Author Topic: The Dc resonant transformer  (Read 26661 times)

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Re: The Dc resonant transformer
« Reply #88 on: January 18, 2014, 10:43:58 am »
good idea.. I'm planing to buy a current probe for my oscilloscope to try measuring it properly... and maybe a good multimeter... i was also considering get a digital oscilloscope but i have no money for this now. Anyway i think the knowledge coming out of this experiments is priceless. 

Now i have understood more profoundly how the interaction of electric and magnetic field. 

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Re: The Dc resonant transformer
« Reply #89 on: January 19, 2014, 17:52:55 pm »
New tests today

today i was pushing the system harder when i hear a noise like of something popping off and immediately the load wave form changed completely to another waveform and the voltage seems to have increased somehow... somehow now i can put the all 150v the variac has to apply ... and so i decided to change the load back to that 100w lamp  and it lit up \...

certainly some component burned up and allowed this to happen, now i get to find which diode blew...

i'm amazed with that. now i also have to measure how much power in and out anyway ... but is the greatest load i had working..!! the secondary is being connected to the feedback winding forming a bucking voltage so the applied voltage is lower.. but in turn forms the feedback circuit that sends a positive pulse to the other core so they can like talk together.. int his amplifier arrangement.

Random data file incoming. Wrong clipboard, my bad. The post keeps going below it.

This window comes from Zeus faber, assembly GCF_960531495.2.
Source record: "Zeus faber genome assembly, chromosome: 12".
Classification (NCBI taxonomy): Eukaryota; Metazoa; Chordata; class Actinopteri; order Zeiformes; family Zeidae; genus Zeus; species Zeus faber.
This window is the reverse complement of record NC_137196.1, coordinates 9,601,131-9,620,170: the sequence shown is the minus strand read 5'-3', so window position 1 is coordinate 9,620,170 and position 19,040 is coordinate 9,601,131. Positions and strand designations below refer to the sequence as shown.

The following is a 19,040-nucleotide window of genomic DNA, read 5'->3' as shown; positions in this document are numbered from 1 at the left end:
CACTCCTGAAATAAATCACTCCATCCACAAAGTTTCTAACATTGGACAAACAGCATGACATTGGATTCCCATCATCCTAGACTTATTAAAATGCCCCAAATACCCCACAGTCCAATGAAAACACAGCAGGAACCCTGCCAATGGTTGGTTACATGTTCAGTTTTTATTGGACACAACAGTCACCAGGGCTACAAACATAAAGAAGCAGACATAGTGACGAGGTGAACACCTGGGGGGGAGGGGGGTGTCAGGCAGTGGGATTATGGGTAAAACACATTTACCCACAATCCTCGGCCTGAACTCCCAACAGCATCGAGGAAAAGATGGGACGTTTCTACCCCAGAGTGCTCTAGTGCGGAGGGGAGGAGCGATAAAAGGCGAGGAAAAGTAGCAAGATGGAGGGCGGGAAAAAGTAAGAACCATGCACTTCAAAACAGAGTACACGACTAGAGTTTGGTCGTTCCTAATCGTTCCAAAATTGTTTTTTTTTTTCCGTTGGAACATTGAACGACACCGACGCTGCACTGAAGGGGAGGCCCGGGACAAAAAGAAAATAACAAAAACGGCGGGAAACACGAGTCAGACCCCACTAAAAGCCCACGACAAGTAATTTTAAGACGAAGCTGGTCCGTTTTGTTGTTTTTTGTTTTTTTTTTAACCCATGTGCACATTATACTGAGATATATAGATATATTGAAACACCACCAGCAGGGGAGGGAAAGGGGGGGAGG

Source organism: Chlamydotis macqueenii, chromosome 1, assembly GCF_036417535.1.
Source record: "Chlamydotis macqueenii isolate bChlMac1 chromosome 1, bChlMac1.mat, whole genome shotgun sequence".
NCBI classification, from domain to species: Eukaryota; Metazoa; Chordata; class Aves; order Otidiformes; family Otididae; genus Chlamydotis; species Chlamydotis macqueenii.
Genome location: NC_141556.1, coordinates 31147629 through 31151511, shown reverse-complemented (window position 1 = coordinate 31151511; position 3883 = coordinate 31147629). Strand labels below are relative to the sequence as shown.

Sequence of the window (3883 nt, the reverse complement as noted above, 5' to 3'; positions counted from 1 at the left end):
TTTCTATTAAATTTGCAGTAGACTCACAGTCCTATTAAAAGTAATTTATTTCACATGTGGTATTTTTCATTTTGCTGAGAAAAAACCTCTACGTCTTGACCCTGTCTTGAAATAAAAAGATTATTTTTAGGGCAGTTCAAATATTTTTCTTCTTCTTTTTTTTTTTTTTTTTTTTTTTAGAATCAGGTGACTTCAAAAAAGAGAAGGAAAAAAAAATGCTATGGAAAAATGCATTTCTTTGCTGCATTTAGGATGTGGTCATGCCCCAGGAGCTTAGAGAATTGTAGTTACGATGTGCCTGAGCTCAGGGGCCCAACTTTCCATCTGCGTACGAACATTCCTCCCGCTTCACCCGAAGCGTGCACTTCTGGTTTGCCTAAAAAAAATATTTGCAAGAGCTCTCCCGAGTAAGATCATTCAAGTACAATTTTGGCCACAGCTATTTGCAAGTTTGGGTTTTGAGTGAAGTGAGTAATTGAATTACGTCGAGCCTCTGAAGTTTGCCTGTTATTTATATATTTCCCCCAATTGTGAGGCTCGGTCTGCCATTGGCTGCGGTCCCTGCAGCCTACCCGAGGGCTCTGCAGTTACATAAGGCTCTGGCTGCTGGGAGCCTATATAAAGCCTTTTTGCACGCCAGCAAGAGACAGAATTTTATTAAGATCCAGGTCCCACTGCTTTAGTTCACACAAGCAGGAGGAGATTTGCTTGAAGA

This feedback works like this in my imagination...

The primary induces say 100v into 100 turns so it induces 1v per turn

now if you add a feedback winding that apply another 100v to 10turns than the amount of induction comes to 11v per turn

the feedback occurs when this 11v per turn now induces instead of 100v  at the secondary  but 1100v to the secondary coil which is sending the feed back to the feedback coil and this if you consider infinitesimal amount of time can happen at the speed of light many many many times since this cycle starts till a point.     

Maybe is simpler than we ever thought was possible.


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Re: The Dc resonant transformer
« Reply #90 on: January 19, 2014, 19:32:56 pm »
which diode blew? can you show how you make the connections for the coils?
« Last Edit: January 19, 2014, 21:14:20 pm by geon »

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Re: The Dc resonant transformer
« Reply #91 on: January 19, 2014, 23:15:02 pm »
I'm not sure what happen exacty… i pushed the system further and the fuse and transistor died again...… the coils are connected exactly like the drawing of the two toroids… but but theres no feedback output coil on the second core the secondary is connected to the load directly thru the feedback coil in the 1 core… so the voltage of the secondary gets subtracted from the induced voltage (induced by the primary0 in the feedback coil.. buck


theres also a non dissipative snubber coil wound over the primary…. that sends the kick back pulse to the source and discharge the non dissipative snubber capacitor inducing in the primary and the rest of the circuit a high voltage for an instant. that probably burned the diode that is in series with the primary to allow the pulse collapse… if the snubber winding discharge into the primary it the primary has to send back to the source (huge capacitor) part of the energy…